The lowering of the temperature at night and during other periods when a building is not in use is a well-established practice known as "setback control" and involves reducing the temperature to be maintained by the heating system at the beginning of the setback period and raising it again to the normal operating level prior to the end of the period.
According to a further aspect of the present invention, there is provided a setback controller which includes means for automatically lowering the level of the temperature to be maintained in inverse proportion to the difference between the outside and inside temperatures, said lowering being effected in small increments of 1/2° C. to 1° C. at intervals of 20 to 40 minutes.
In this way maximum setback is effected in mild weather conditions and minimum setback in cold weather without condensation forming on the inside surfaces of the building.
One embodiment of the invention, for use in controlling the ventilation of an indoor swimming pool, will be described, by way of example, with reference to the accompanying drawings in which:
FIG. 1 is a block diagram of the control system;
FIG. 2 is a front elevation of the control box;
FIG. 3 is a graph showing the manner in which the speed of the fans is varied in accordance with changes in outside temperature;
FIG. 4 is a graph showing the manner in which the air temperature in the swimming pool is lowered during a night setback period; and
FIG. 5 is a graph showing the manner in which the speed of the supply fan is varied during a typical 24 hours of operation.
Referring to FIGS. 1 and 2 a temperature sensor 1 in the form of a negative temperature coefficient thermistor, is enclosed in a weatherproof box mounted on the north wall of the building. The sensor 1 is electrically connected by a line 2 to the input of a power-operated master controller 3 which is mounted in a dust and water-proof control box 4 made of mild steel. The control box 4 is located inside the building and provided with a key-operated lock (not shown), an isolating door switch 5 and a neon lamp 6 for indicating when the power is on. The master controller 3 comprises a mains transformer, a solid state bridge, amplifier circuits and means for applying its output through lines 7 and 8 to two power-operated servo-controllers 9 and 10 mounted in the control box 4. The servo controllers 9 and 10 contain the same basic components as the master controller 3 and have means for applying their outputs to the driving motors of a supply fan 11 and an extraction fan 12 respectively through separate speed regulating mechanisms.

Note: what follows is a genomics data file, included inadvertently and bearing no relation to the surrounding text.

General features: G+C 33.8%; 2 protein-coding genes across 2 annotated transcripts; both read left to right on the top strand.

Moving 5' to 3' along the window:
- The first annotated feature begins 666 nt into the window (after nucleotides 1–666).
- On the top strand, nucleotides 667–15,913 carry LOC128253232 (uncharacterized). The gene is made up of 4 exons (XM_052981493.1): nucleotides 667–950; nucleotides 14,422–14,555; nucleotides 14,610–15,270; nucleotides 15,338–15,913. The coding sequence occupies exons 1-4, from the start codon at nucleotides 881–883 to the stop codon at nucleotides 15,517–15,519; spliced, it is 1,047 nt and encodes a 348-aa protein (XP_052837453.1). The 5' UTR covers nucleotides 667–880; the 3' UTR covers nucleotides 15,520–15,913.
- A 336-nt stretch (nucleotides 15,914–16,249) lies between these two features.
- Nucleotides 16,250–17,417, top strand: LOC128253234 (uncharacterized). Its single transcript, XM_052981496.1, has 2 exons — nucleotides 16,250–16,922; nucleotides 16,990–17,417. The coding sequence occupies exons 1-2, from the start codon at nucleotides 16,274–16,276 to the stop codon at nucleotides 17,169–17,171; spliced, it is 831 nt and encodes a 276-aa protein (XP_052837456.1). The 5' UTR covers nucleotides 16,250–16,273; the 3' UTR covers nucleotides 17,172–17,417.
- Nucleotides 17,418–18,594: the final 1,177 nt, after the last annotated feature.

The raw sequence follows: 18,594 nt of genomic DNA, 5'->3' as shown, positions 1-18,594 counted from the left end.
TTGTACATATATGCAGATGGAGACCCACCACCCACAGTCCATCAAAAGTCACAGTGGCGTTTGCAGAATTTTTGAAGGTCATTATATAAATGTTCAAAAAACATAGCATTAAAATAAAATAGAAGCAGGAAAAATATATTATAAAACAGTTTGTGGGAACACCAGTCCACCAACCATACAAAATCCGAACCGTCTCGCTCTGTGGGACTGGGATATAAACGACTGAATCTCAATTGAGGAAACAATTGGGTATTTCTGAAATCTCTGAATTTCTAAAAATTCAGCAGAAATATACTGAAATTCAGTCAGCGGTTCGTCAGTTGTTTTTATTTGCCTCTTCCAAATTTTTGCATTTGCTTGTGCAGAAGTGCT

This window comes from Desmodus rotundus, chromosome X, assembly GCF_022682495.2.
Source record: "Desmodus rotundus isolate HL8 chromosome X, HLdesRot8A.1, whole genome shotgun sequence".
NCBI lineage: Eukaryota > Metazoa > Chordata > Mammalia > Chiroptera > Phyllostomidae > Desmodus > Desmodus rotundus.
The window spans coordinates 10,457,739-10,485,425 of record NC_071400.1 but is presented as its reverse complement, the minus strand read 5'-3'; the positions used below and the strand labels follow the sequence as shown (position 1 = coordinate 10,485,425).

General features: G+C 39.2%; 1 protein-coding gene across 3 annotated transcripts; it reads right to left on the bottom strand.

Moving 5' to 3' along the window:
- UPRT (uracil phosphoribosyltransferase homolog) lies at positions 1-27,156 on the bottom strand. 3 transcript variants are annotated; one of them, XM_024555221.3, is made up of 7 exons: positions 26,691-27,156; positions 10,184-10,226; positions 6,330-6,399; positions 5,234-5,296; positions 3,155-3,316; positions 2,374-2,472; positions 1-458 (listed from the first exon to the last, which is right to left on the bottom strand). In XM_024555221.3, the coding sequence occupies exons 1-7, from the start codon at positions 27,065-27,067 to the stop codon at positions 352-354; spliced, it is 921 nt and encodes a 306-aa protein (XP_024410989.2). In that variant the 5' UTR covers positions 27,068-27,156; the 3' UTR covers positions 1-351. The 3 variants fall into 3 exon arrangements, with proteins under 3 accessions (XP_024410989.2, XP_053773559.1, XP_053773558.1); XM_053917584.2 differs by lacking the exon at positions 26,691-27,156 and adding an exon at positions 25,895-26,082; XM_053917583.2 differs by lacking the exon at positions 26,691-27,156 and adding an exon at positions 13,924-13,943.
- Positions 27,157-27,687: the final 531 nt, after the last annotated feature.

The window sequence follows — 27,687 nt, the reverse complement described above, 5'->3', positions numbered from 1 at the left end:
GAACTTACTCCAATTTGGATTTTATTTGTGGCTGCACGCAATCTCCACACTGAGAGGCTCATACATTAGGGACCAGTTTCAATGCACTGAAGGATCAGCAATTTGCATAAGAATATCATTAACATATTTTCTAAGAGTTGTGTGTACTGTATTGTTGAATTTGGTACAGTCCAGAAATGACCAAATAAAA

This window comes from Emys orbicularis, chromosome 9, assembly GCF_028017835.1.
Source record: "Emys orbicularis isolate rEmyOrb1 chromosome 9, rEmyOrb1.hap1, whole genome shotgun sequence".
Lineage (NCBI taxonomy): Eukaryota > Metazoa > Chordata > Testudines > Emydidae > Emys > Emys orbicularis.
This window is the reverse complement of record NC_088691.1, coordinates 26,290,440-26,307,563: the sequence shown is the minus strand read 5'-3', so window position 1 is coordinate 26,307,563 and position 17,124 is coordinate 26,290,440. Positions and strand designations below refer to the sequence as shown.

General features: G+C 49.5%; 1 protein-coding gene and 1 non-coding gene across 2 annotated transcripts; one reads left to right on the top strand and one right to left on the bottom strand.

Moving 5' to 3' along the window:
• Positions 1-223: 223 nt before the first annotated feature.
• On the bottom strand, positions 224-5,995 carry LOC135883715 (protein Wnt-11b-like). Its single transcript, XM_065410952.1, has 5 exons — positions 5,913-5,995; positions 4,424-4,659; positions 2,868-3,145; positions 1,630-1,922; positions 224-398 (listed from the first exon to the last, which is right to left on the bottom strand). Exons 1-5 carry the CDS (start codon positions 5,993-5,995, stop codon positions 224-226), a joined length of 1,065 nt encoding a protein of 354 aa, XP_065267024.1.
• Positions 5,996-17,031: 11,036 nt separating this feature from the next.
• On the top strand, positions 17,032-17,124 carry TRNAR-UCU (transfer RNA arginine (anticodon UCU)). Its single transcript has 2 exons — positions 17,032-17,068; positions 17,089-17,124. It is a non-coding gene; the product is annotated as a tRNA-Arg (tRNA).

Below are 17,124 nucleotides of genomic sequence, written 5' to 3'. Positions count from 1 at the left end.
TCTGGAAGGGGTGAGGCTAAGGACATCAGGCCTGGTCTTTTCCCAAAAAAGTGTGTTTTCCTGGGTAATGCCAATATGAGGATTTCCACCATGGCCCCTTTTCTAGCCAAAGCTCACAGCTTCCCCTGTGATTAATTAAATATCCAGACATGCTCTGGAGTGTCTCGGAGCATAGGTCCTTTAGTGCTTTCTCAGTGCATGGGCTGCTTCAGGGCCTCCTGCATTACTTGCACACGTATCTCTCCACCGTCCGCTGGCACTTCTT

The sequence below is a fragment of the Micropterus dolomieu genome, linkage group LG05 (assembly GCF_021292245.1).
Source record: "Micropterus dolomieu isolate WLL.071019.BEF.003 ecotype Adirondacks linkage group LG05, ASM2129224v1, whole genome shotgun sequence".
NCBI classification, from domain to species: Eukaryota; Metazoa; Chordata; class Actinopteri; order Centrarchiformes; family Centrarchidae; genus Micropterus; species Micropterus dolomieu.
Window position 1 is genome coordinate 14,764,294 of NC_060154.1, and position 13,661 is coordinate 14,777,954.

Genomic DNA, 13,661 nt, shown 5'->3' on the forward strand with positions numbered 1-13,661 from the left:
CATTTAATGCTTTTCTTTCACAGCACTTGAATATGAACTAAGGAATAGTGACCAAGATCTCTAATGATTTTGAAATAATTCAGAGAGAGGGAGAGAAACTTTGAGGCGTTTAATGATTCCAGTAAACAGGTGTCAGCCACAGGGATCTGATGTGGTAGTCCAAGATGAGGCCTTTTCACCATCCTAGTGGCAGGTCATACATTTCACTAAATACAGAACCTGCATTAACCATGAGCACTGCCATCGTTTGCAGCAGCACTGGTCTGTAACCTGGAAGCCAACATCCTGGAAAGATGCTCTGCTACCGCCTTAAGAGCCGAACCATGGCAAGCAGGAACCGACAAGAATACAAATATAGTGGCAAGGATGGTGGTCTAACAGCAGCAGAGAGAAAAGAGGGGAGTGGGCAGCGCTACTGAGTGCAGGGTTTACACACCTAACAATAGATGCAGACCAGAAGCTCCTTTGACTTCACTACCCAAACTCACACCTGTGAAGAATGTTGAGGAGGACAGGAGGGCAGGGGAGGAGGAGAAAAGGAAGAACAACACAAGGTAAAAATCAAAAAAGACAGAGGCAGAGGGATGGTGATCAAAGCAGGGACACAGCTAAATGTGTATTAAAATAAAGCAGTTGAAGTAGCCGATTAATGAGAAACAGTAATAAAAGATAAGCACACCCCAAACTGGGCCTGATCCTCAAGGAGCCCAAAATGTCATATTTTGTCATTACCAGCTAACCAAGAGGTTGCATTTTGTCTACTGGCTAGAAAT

Each speed regulating mechanism comprises a modulating control motor 13 or 14 incorporating a feedback potentiometer, for translating the electrical signals received through a line 15 or 16 from the associated servo controller 9 or 10 into a motor shaft output, a speed regulator 17 or 18 which comprises a continuously adjustable auto-transformer the output of which is employed to drive the associated fan motor and a gear train 19 or 20 connecting the output shaft of the modulating motor to the speed regulator. These electro-mechanical speed-regulating mechanisms may be replaced if desired by wholly electronic systems. The wide range of speeds employed causes considerable heating of the windings of conventional fan driving motors and for this reason it is necessary to employ specially wound motors having different characteristics for driving the supply fan 11 and the extraction fan 12 and to employ separate mechanisms for controlling the speed of these motors with a view to maintaining the fan outputs equal to each other and so avoiding any differences in pressure between the pool itself on the one hand and the changing areas, halls, cafeterias, etc. on the other hand, which would lead to chlorinated air from the pool entering and mixing with the air in the other areas and vice versa. The graph in FIG. 3 shows the way fan motor voltage is varied as the outside temperature changes.